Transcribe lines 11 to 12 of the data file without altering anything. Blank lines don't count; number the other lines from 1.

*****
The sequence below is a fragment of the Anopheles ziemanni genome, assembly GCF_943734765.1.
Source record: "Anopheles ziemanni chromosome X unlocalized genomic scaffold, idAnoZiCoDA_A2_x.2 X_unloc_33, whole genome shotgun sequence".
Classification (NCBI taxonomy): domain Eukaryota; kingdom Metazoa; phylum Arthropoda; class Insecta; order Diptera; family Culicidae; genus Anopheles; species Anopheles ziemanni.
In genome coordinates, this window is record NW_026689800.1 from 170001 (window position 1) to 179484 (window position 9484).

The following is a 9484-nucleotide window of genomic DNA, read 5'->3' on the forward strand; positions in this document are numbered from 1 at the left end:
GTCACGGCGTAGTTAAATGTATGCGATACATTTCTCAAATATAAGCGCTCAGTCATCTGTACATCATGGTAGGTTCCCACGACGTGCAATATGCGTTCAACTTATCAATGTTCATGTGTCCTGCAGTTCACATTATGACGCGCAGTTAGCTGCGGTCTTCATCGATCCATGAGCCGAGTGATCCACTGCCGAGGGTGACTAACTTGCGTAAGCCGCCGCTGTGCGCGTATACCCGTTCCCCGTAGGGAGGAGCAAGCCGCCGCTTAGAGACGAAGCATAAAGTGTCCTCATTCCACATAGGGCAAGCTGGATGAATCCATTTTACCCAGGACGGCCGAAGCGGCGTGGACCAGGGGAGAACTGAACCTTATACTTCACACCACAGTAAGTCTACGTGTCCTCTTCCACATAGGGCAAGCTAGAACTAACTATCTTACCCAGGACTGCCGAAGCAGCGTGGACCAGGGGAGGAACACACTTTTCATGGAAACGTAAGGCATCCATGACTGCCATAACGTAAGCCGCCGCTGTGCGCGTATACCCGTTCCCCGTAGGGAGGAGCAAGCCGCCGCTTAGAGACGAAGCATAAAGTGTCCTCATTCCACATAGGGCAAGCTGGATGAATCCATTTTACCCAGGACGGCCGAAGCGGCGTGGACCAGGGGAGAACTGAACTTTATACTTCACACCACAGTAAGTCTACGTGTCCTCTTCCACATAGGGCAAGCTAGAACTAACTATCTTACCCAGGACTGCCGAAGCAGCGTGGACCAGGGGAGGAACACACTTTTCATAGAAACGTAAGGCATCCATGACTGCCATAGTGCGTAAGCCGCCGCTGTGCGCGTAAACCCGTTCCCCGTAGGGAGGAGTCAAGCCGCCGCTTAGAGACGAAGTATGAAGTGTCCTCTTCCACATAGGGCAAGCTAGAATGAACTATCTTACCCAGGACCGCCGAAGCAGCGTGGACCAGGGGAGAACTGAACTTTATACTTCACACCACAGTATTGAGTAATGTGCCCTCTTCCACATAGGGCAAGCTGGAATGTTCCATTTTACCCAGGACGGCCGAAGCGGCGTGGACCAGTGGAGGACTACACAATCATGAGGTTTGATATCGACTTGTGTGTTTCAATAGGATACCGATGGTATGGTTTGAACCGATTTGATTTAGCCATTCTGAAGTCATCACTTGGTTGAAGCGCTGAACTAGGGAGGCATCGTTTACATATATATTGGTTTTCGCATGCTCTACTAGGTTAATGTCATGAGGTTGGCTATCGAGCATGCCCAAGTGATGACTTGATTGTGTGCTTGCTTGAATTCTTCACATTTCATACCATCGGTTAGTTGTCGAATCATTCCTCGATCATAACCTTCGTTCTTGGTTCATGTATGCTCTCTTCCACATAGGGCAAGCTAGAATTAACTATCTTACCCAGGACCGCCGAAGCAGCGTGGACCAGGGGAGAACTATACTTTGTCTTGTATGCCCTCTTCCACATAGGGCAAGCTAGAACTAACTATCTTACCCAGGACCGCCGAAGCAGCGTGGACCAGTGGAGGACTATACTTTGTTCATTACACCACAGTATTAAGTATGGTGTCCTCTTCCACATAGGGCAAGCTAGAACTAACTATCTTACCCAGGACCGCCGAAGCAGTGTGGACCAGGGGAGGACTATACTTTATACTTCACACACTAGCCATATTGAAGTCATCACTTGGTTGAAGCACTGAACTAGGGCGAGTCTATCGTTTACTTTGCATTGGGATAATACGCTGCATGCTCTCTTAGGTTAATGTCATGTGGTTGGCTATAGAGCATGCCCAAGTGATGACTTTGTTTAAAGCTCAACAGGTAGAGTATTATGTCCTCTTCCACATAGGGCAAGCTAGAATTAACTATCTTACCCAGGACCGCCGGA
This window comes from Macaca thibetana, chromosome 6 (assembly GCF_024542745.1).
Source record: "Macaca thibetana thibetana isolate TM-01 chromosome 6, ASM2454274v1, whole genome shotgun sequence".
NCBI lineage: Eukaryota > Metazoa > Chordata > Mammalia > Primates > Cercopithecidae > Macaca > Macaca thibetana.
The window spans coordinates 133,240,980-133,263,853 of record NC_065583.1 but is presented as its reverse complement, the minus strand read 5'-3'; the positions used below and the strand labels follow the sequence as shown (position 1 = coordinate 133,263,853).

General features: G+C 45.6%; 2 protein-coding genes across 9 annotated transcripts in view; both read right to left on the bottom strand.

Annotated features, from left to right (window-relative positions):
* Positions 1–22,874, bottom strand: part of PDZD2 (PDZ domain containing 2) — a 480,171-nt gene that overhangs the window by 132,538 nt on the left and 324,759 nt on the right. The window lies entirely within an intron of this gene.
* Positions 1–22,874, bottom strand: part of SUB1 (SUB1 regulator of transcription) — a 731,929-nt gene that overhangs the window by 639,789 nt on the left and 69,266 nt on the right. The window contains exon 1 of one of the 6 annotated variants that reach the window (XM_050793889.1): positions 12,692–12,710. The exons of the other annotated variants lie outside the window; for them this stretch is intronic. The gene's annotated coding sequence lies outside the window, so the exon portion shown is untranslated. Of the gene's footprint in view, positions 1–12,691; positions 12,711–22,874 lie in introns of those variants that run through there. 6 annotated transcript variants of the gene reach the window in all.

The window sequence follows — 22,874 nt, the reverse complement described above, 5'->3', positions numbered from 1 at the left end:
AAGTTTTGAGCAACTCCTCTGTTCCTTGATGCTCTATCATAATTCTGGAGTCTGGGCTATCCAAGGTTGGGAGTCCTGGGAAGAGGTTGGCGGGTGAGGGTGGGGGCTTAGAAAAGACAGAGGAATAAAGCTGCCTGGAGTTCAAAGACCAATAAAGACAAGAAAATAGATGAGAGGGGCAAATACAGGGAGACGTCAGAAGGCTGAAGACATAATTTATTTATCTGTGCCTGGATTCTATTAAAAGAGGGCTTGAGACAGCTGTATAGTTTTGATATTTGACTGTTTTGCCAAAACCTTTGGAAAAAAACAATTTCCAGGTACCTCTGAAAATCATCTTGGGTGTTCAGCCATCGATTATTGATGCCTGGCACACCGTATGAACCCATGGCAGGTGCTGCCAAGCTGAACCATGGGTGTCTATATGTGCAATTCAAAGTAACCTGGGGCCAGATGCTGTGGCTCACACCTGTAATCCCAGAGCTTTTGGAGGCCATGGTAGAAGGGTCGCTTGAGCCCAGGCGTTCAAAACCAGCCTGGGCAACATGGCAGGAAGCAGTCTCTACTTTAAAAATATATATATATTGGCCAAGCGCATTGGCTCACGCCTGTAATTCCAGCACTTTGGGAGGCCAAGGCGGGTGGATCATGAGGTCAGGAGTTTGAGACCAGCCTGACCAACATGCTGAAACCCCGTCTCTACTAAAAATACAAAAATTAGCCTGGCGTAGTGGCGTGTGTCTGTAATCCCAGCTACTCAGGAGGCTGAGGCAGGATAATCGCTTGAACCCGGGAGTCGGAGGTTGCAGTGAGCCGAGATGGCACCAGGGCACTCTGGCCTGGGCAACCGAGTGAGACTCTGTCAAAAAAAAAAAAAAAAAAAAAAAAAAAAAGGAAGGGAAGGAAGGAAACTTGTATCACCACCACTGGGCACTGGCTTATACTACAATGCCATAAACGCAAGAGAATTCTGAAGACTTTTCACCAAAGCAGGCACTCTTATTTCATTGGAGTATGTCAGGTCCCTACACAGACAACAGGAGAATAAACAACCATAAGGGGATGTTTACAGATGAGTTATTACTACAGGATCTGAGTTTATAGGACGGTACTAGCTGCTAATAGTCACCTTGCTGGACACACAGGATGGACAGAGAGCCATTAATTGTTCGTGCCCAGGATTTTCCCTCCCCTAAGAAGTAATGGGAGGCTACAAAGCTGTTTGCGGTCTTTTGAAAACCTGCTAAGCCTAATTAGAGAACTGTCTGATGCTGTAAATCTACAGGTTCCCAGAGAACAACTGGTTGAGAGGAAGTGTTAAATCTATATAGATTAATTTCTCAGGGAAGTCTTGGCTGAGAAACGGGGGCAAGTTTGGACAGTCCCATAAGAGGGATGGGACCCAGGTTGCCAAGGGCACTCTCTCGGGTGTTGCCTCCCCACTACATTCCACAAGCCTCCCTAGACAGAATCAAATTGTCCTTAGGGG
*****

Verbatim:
General features: G+C 45.6%; 2 protein-coding genes across 9 annotated transcripts in view; both read right to left on the bottom strand.

Annotated features, from left to right (window-relative positions):